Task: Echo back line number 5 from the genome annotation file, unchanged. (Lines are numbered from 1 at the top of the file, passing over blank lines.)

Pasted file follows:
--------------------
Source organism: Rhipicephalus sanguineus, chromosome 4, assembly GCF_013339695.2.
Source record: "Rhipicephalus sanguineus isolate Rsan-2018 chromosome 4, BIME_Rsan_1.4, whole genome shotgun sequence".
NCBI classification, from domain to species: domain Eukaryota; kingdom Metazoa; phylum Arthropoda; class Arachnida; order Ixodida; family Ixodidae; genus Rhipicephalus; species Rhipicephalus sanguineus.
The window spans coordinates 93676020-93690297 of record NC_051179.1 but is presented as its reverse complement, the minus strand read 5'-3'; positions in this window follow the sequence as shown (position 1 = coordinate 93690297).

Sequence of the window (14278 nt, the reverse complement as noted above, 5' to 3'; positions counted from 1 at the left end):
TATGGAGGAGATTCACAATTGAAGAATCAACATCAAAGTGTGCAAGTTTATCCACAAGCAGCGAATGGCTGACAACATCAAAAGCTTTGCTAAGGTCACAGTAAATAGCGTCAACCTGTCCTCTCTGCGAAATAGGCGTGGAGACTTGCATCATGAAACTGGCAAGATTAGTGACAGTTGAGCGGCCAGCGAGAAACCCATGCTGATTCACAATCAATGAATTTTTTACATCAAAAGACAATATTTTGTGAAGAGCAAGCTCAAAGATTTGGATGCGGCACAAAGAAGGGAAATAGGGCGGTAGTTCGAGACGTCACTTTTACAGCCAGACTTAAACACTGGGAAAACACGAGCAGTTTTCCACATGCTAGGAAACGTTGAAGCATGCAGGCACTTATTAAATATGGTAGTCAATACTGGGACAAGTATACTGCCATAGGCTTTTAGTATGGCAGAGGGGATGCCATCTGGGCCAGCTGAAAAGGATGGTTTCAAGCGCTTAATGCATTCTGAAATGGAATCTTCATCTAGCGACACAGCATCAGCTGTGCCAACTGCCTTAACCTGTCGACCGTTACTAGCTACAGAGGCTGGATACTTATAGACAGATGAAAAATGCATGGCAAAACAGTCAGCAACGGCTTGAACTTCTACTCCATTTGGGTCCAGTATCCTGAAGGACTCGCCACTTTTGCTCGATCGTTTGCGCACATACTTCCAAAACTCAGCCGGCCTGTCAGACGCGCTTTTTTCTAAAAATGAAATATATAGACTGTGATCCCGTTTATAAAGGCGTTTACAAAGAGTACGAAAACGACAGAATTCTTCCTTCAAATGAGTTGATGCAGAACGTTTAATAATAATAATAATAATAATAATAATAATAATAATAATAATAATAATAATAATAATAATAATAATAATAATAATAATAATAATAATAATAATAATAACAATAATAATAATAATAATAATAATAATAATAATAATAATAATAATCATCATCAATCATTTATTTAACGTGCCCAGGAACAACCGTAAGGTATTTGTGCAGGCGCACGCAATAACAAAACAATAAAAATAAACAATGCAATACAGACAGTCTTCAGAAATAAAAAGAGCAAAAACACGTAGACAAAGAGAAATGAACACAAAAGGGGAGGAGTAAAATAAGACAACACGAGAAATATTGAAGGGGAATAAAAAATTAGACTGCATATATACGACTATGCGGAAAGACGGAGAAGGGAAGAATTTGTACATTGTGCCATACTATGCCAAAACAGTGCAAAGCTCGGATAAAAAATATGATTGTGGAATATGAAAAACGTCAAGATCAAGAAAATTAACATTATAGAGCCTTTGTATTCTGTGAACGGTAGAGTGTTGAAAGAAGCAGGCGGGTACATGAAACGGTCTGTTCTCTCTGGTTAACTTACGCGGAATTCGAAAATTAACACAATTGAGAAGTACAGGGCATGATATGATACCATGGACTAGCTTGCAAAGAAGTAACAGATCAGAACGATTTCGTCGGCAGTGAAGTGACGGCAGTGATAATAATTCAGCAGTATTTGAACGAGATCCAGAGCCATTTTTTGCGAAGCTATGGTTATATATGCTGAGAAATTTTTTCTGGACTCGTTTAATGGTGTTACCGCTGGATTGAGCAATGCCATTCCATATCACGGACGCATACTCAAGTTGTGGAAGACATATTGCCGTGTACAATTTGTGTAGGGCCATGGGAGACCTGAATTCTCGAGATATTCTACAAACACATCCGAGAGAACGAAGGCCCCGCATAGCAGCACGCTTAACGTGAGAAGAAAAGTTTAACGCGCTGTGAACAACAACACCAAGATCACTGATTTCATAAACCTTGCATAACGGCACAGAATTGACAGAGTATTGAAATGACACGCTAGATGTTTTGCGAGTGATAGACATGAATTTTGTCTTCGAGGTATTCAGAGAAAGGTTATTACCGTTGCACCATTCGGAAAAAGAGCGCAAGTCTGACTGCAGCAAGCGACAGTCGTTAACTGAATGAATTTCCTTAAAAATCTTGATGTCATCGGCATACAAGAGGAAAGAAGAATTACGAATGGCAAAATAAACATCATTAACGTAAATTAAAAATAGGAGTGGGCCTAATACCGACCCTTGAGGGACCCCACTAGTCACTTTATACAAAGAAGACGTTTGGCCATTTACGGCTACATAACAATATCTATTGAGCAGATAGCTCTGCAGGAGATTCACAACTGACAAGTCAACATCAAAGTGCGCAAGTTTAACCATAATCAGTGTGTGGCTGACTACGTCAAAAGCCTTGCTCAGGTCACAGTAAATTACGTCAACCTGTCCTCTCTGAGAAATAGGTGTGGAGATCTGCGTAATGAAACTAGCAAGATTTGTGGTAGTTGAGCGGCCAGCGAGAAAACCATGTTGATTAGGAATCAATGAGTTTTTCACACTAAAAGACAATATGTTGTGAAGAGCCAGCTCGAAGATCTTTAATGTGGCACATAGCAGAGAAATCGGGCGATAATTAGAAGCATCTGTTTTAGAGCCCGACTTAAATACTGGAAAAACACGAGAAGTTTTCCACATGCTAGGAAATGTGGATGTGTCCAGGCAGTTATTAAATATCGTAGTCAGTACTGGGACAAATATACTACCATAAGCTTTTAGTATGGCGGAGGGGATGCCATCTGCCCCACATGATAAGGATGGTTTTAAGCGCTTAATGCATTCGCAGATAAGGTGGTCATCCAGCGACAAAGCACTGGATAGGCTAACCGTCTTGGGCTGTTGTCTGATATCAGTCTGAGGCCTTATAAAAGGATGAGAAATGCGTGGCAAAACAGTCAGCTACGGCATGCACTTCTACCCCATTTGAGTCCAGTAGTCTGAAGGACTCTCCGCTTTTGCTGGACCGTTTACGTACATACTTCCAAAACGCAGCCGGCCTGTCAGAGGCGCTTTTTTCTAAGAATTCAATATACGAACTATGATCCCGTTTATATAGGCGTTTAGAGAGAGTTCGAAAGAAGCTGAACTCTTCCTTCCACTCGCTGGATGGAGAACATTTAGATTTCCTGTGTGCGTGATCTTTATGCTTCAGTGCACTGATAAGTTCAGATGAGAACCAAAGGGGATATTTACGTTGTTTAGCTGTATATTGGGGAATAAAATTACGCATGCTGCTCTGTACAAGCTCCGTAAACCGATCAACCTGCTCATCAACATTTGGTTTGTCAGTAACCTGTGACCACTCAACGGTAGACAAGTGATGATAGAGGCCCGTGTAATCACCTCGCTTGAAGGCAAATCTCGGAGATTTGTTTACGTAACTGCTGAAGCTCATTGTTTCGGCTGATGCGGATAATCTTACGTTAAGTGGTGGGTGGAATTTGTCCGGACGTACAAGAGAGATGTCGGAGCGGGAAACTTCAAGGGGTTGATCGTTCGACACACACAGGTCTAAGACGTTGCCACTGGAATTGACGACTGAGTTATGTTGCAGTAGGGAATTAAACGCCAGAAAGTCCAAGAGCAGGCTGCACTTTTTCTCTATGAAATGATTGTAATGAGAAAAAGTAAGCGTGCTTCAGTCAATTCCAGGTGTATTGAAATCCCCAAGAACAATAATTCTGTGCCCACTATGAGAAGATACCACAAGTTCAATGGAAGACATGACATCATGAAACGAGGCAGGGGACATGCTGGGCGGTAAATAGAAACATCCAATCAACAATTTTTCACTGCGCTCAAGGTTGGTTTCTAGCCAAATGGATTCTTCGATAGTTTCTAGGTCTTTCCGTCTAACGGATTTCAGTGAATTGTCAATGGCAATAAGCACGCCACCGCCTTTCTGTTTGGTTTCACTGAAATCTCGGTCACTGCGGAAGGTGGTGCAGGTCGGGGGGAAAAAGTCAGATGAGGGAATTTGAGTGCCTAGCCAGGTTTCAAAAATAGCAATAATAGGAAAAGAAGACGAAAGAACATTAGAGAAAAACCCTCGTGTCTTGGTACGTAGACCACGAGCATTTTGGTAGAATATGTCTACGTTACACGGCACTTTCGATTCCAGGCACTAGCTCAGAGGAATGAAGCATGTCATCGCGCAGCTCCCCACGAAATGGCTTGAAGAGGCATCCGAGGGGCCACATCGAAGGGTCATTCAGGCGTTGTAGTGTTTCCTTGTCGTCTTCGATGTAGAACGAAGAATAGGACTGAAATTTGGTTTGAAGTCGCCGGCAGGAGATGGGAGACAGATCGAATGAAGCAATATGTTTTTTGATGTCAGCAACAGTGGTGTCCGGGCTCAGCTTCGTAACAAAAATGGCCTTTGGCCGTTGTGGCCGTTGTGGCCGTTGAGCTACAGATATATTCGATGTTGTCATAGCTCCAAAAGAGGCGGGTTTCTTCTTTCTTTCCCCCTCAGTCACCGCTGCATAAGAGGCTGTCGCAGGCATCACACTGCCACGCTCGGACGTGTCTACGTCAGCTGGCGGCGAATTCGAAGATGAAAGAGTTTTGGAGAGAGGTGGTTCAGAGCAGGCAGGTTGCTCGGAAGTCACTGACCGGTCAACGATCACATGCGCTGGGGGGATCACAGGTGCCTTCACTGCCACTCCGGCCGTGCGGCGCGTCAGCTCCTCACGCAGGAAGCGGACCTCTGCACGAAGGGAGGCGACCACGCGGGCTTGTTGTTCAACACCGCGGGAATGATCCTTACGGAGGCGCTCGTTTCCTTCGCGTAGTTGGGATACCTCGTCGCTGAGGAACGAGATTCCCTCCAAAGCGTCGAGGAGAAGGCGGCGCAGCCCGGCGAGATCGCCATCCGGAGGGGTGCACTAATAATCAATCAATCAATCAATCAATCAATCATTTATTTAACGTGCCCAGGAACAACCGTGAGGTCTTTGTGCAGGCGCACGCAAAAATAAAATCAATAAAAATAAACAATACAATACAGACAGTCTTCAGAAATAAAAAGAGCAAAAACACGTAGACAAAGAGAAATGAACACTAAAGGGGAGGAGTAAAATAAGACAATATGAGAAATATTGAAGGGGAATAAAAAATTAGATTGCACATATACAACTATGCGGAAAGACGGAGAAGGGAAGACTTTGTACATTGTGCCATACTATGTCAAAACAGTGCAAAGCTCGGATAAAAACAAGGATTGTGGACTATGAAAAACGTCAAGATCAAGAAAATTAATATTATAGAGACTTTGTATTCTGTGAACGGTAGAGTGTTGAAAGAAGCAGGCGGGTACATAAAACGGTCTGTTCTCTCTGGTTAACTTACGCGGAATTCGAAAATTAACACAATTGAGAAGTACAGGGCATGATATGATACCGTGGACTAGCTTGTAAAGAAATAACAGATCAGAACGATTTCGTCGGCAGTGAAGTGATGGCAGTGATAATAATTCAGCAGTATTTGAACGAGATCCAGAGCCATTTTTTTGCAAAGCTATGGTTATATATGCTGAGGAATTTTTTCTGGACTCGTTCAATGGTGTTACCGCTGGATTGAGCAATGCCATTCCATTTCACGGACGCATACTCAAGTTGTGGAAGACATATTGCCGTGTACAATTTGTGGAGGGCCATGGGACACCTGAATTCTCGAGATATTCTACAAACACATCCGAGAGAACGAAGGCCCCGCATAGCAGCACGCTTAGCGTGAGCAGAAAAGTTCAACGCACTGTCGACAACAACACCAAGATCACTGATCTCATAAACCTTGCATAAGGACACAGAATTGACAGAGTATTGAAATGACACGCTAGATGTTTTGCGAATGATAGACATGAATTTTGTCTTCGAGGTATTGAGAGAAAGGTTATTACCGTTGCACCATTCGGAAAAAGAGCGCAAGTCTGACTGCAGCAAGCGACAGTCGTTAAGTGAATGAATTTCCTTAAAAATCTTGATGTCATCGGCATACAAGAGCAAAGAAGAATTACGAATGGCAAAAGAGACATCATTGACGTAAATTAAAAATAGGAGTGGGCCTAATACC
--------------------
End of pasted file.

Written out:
Sequence of the window (14278 nt, the reverse complement as noted above, 5' to 3'; positions counted from 1 at the left end):